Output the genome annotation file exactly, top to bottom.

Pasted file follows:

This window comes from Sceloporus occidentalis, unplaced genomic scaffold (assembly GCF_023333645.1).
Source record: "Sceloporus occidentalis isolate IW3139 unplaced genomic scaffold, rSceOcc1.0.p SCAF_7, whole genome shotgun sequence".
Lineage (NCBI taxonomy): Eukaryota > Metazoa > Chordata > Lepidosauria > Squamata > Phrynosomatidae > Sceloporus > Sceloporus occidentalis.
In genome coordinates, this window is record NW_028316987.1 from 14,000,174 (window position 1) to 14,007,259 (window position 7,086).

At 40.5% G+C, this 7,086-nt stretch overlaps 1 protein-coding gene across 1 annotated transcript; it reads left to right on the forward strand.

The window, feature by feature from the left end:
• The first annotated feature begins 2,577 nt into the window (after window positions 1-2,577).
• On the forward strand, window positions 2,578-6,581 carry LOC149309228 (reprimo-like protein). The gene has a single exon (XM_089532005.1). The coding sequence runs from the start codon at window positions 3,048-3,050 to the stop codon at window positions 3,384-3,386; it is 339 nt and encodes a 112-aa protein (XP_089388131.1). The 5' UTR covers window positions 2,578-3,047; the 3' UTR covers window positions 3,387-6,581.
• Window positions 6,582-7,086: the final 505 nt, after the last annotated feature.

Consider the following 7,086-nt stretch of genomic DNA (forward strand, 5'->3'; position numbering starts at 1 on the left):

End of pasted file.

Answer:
This window comes from Sceloporus occidentalis, unplaced genomic scaffold (assembly GCF_023333645.1).
Source record: "Sceloporus occidentalis isolate IW3139 unplaced genomic scaffold, rSceOcc1.0.p SCAF_7, whole genome shotgun sequence".
Lineage (NCBI taxonomy): Eukaryota > Metazoa > Chordata > Lepidosauria > Squamata > Phrynosomatidae > Sceloporus > Sceloporus occidentalis.
In genome coordinates, this window is record NW_028316987.1 from 14,000,174 (window position 1) to 14,007,259 (window position 7,086).

At 40.5% G+C, this 7,086-nt stretch overlaps 1 protein-coding gene across 1 annotated transcript; it reads left to right on the forward strand.

The window, feature by feature from the left end:
• The first annotated feature begins 2,577 nt into the window (after window positions 1-2,577).
• On the forward strand, window positions 2,578-6,581 carry LOC149309228 (reprimo-like protein). The gene has a single exon (XM_089532005.1). The coding sequence runs from the start codon at window positions 3,048-3,050 to the stop codon at window positions 3,384-3,386; it is 339 nt and encodes a 112-aa protein (XP_089388131.1). The 5' UTR covers window positions 2,578-3,047; the 3' UTR covers window positions 3,387-6,581.
• Window positions 6,582-7,086: the final 505 nt, after the last annotated feature.

Consider the following 7,086-nt stretch of genomic DNA (forward strand, 5'->3'; position numbering starts at 1 on the left):